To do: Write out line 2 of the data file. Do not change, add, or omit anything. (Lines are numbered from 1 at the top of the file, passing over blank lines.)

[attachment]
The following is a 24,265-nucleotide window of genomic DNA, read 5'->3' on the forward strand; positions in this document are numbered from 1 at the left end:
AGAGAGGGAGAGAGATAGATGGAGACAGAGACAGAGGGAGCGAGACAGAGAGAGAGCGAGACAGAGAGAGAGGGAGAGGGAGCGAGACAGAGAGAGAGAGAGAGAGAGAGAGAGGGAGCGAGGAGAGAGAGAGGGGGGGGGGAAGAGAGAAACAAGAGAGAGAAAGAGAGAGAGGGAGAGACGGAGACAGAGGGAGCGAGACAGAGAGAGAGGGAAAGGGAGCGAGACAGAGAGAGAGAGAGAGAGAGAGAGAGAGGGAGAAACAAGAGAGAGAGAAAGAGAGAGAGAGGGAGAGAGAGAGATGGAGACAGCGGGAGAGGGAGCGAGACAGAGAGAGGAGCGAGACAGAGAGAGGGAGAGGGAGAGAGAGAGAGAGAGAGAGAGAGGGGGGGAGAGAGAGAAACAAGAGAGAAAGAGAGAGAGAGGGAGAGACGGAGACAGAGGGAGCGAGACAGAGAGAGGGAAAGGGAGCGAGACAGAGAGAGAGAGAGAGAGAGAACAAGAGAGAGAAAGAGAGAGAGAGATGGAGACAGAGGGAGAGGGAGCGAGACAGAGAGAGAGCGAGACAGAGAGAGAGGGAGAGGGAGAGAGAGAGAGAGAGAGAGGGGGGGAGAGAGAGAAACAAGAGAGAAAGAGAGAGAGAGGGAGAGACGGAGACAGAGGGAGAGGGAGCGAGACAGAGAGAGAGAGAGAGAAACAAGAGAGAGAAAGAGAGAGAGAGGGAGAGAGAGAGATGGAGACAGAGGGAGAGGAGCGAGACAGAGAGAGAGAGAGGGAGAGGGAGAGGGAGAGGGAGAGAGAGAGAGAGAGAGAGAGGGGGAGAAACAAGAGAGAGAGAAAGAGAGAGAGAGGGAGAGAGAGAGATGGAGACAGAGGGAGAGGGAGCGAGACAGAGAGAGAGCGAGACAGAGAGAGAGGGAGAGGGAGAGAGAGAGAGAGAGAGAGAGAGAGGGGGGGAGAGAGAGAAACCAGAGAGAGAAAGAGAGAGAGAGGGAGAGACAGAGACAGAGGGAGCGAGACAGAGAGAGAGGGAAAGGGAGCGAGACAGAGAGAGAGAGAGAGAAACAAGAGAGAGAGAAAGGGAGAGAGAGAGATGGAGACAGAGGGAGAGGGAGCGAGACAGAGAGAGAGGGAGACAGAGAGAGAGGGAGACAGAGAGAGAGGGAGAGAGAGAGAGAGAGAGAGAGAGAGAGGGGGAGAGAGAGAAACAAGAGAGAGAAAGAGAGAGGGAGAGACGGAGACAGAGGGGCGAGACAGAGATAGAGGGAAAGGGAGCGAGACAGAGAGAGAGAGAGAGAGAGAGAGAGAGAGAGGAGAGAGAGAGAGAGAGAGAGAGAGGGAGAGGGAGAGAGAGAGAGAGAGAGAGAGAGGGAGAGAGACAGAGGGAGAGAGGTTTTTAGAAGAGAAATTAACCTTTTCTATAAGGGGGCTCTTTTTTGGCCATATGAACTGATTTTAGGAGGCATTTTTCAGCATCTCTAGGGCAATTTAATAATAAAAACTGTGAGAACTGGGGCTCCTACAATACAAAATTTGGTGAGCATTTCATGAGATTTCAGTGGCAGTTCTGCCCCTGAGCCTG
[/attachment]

AGAGAGGGAGAGAGATAGATGGAGACAGAGACAGAGGGAGCGAGACAGAGAGAGAGCGAGACAGAGAGAGAGGGAGAGGGAGCGAGACAGAGAGAGAGAGAGAGAGAGAGAGAGGGAGCGAGGAGAGAGAGAGGGGGGGGGGAAGAGAGAAACAAGAGAGAGAAAGAGAGAGAGGGAGAGACGGAGACAGAGGGAGCGAGACAGAGAGAGAGGGAAAGGGAGCGAGACAGAGAGAGAGAGAGAGAGAGAGAGAGAGGGAGAAACAAGAGAGAGAGAAAGAGAGAGAGAGGGAGAGAGAGAGATGGAGACAGCGGGAGAGGGAGCGAGACAGAGAGAGGAGCGAGACAGAGAGAGGGAGAGGGAGAGAGAGAGAGAGAGAGAGAGAGGGGGGGAGAGAGAGAAACAAGAGAGAAAGAGAGAGAGAGGGAGAGACGGAGACAGAGGGAGCGAGACAGAGAGAGGGAAAGGGAGCGAGACAGAGAGAGAGAGAGAGAGAGAACAAGAGAGAGAAAGAGAGAGAGAGATGGAGACAGAGGGAGAGGGAGCGAGACAGAGAGAGAGCGAGACAGAGAGAGAGGGAGAGGGAGAGAGAGAGAGAGAGAGAGGGGGGGAGAGAGAGAAACAAGAGAGAAAGAGAGAGAGAGGGAGAGACGGAGACAGAGGGAGAGGGAGCGAGACAGAGAGAGAGAGAGAGAAACAAGAGAGAGAAAGAGAGAGAGAGGGAGAGAGAGAGATGGAGACAGAGGGAGAGGAGCGAGACAGAGAGAGAGAGAGGGAGAGGGAGAGGGAGAGGGAGAGAGAGAGAGAGAGAGAGAGGGGGAGAAACAAGAGAGAGAGAAAGAGAGAGAGAGGGAGAGAGAGAGATGGAGACAGAGGGAGAGGGAGCGAGACAGAGAGAGAGCGAGACAGAGAGAGAGGGAGAGGGAGAGAGAGAGAGAGAGAGAGAGAGAGGGGGGGAGAGAGAGAAACCAGAGAGAGAAAGAGAGAGAGAGGGAGAGACAGAGACAGAGGGAGCGAGACAGAGAGAGAGGGAAAGGGAGCGAGACAGAGAGAGAGAGAGAGAAACAAGAGAGAGAGAAAGGGAGAGAGAGAGATGGAGACAGAGGGAGAGGGAGCGAGACAGAGAGAGAGGGAGACAGAGAGAGAGGGAGACAGAGAGAGAGGGAGAGAGAGAGAGAGAGAGAGAGAGAGAGGGGGAGAGAGAGAAACAAGAGAGAGAAAGAGAGAGGGAGAGACGGAGACAGAGGGGCGAGACAGAGATAGAGGGAAAGGGAGCGAGACAGAGAGAGAGAGAGAGAGAGAGAGAGAGAGAGGAGAGAGAGAGAGAGAGAGAGAGAGGGAGAGGGAGAGAGAGAGAGAGAGAGAGAGAGGGAGAGAGACAGAGGGAGAGAGGTTTTTAGAAGAGAAATTAACCTTTTCTATAAGGGGGCTCTTTTTTGGCCATATGAACTGATTTTAGGAGGCATTTTTCAGCATCTCTAGGGCAATTTAATAATAAAAACTGTGAGAACTGGGGCTCCTACAATACAAAATTTGGTGAGCATTTCATGAGATTTCAGTGGCAGTTCTGCCCCTGAGCCTG